The most common reaction I get when I tell people I am an archaeologist is, ‘I always wanted to be an archaeologist when I was little!’ Since most people have left that dream behind and found more useful things to do, I sometimes find myself pondering why it is worthwhile to engage in archaeology.

This is the first in a series on the Lordship of Christ over our different disciplines. Once a month, we will consider a specific discipline and ask ourselves what difference the knowledge that Christ is Lord over all creation makes to our practice of that discipline. First up is archaeology.

After the first excitement of the prospect of digging up treasures has worn away (probably after weeks of finding nothing whilst digging in rock-hard clay in the scorching sun, or alternatively sloppy, slippery clay in the pouring rain), why would a Christian have an interest in pursuing an academic career in archaeology at all? In this short post I can only cover one reason: archaeology is arguably the discipline that does most justice to the great diversity of God’s creation. To properly understand human life and culture, you need to have an understanding of all the different aspects of God’s multifaceted works.

First, archaeologists study the non-living world. The landscapes that humans inhabit, the impact of climate on their lifestyle, the materials they use to build houses, make tools, toys, art. Then there is the non-human living world: the plants that are eaten, the animals that are domesticated, the small creatures that tell us more about the environment. And finally of course the people themselves: the techniques they use to make things, their social lives, their economic system, their religion.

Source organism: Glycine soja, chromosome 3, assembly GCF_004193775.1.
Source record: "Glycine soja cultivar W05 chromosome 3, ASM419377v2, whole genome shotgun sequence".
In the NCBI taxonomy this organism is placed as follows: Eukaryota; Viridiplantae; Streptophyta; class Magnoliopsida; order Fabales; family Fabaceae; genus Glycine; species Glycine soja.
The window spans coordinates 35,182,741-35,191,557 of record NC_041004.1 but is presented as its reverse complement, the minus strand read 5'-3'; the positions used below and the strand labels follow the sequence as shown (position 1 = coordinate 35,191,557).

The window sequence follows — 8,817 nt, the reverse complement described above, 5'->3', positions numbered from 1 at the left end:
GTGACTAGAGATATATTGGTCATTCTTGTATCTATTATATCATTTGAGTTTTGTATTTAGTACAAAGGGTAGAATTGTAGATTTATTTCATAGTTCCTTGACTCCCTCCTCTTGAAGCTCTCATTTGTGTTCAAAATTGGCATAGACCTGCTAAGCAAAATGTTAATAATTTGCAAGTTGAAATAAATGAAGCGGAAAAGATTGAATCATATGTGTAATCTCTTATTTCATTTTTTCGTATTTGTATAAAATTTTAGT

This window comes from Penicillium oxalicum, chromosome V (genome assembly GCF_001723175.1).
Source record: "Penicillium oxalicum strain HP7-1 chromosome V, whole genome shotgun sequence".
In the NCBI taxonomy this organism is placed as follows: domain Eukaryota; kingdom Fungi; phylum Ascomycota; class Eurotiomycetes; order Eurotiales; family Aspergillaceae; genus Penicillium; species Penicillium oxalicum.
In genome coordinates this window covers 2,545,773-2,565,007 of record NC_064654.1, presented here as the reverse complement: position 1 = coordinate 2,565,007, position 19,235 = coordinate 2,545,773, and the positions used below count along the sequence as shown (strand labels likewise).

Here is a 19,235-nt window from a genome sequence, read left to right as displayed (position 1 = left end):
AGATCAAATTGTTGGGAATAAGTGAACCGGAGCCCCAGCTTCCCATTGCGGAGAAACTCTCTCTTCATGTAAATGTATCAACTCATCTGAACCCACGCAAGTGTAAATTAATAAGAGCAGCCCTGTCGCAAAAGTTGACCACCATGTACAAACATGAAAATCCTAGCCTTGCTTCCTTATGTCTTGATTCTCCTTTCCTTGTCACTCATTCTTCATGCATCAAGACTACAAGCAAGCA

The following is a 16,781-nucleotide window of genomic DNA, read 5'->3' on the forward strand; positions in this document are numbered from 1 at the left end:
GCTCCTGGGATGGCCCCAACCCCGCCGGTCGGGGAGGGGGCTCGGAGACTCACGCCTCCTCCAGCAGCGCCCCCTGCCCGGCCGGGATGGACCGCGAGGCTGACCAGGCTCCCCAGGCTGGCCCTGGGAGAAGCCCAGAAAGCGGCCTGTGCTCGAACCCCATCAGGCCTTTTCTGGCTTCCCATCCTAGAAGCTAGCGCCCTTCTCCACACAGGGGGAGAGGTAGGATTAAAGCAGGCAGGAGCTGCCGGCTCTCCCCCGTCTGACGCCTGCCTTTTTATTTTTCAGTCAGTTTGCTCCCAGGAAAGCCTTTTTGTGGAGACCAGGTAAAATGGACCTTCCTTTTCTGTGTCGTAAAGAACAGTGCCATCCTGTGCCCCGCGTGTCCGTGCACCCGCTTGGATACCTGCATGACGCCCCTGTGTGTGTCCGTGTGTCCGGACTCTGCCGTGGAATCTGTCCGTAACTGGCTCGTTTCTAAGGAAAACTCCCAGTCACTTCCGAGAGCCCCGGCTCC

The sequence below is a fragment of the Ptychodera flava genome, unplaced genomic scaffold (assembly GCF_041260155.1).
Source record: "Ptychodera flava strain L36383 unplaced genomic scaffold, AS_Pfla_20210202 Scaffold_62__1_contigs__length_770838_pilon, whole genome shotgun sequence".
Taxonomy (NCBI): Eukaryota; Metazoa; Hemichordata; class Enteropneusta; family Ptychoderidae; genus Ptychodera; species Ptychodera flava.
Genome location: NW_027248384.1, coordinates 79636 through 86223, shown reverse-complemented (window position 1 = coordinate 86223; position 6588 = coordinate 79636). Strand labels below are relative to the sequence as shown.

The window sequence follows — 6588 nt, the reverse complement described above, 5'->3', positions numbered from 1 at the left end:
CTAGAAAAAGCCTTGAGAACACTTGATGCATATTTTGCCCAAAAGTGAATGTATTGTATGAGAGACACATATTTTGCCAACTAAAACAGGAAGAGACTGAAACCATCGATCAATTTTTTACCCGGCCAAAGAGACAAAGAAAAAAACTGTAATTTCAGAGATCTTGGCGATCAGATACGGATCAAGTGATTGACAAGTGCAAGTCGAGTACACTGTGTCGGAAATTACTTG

Whilst many disciplines are at risk of reductionism, losing sight of the wonderful ways in which everything in God’s creation holds together in Christ (Col. 1:17), archaeologists are forced to consider many different aspects of the world in order to piece together the full picture. Archaeological theories that try to reduce all of human life to e.g. environmental causal factors (the New Archaeology of the 1970s-1980s) or human social and emotional life (the post-processual archaeology of the 1990s) are bound to produce only a partial understanding of how people have lived throughout the ages. What is more, to build up a complete account, specialists from many different disciplines have to work together. In this way, archaeology implicitly acknowledges the richness of God’s creation, not least in the complexity of human life and culture. This reflects the lordship of Christ over all that exists, because God has created a world that is very multi-faceted and everything is intertwined with everything else.

Eline van Asperen
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